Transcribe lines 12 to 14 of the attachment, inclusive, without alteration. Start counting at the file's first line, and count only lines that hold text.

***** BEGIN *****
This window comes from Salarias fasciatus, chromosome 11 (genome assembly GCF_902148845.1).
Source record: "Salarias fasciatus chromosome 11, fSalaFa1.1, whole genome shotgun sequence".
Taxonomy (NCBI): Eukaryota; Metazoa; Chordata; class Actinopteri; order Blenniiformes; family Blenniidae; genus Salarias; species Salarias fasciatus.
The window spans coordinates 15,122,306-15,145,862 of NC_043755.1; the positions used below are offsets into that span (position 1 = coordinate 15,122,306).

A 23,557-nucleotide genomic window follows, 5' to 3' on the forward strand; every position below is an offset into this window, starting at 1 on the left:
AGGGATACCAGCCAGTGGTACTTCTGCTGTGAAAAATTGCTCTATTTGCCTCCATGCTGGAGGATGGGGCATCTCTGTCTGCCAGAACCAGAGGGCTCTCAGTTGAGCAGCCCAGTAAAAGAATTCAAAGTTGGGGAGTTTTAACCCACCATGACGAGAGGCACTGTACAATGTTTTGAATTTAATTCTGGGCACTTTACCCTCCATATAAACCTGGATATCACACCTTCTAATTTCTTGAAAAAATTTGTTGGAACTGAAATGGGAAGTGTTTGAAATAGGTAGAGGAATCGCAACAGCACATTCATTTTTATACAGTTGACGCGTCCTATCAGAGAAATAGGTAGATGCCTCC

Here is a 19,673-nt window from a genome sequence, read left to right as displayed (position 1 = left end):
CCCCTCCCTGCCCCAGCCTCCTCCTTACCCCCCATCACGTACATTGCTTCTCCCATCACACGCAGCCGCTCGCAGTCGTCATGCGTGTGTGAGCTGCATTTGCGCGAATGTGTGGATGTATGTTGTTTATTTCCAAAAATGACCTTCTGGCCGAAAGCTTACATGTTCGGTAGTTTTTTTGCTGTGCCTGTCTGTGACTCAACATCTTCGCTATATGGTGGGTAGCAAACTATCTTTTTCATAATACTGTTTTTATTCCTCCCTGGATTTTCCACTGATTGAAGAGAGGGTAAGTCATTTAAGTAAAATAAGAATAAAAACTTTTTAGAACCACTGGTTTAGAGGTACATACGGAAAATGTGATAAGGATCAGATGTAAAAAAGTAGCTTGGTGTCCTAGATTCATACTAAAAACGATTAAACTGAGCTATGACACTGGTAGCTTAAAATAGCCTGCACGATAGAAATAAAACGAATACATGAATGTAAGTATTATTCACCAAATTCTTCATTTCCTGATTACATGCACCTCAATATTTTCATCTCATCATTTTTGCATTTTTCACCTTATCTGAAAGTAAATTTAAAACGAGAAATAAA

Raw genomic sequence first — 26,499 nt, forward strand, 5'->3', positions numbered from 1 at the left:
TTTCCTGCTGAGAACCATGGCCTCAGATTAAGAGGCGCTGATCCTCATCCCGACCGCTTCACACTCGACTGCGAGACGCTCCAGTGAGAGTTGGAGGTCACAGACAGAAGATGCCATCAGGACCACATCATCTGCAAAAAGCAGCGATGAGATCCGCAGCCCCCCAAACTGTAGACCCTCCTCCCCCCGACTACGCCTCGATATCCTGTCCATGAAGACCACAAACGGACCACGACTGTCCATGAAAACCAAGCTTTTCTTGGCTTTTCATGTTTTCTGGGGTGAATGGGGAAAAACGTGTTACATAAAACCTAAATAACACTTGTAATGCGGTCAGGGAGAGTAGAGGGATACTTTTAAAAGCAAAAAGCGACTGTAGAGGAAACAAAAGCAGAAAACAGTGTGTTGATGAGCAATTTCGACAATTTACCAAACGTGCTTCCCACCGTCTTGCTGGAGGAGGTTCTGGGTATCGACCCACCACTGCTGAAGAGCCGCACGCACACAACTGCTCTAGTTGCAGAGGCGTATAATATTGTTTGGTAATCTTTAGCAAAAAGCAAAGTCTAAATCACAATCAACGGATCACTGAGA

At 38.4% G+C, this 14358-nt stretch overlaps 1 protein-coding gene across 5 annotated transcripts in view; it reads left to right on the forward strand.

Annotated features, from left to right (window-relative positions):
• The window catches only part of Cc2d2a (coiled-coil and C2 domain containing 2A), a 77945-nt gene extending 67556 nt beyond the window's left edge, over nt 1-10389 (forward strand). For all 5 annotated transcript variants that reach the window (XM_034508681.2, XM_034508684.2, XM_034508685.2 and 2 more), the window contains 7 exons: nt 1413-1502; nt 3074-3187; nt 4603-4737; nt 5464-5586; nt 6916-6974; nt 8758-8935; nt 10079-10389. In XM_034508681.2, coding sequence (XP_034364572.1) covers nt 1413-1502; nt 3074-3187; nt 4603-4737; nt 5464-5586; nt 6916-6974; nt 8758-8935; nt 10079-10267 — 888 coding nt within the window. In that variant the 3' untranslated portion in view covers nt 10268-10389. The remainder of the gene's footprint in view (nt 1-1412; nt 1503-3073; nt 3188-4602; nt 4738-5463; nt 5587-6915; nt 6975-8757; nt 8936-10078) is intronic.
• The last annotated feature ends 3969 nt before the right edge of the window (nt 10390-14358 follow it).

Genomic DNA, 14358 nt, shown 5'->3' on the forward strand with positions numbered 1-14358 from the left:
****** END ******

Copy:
Annotated features, from left to right (window-relative positions):
• The window catches only part of Cc2d2a (coiled-coil and C2 domain containing 2A), a 77945-nt gene extending 67556 nt beyond the window's left edge, over nt 1-10389 (forward strand). For all 5 annotated transcript variants that reach the window (XM_034508681.2, XM_034508684.2, XM_034508685.2 and 2 more), the window contains 7 exons: nt 1413-1502; nt 3074-3187; nt 4603-4737; nt 5464-5586; nt 6916-6974; nt 8758-8935; nt 10079-10389. In XM_034508681.2, coding sequence (XP_034364572.1) covers nt 1413-1502; nt 3074-3187; nt 4603-4737; nt 5464-5586; nt 6916-6974; nt 8758-8935; nt 10079-10267 — 888 coding nt within the window. In that variant the 3' untranslated portion in view covers nt 10268-10389. The remainder of the gene's footprint in view (nt 1-1412; nt 1503-3073; nt 3188-4602; nt 4738-5463; nt 5587-6915; nt 6975-8757; nt 8936-10078) is intronic.
• The last annotated feature ends 3969 nt before the right edge of the window (nt 10390-14358 follow it).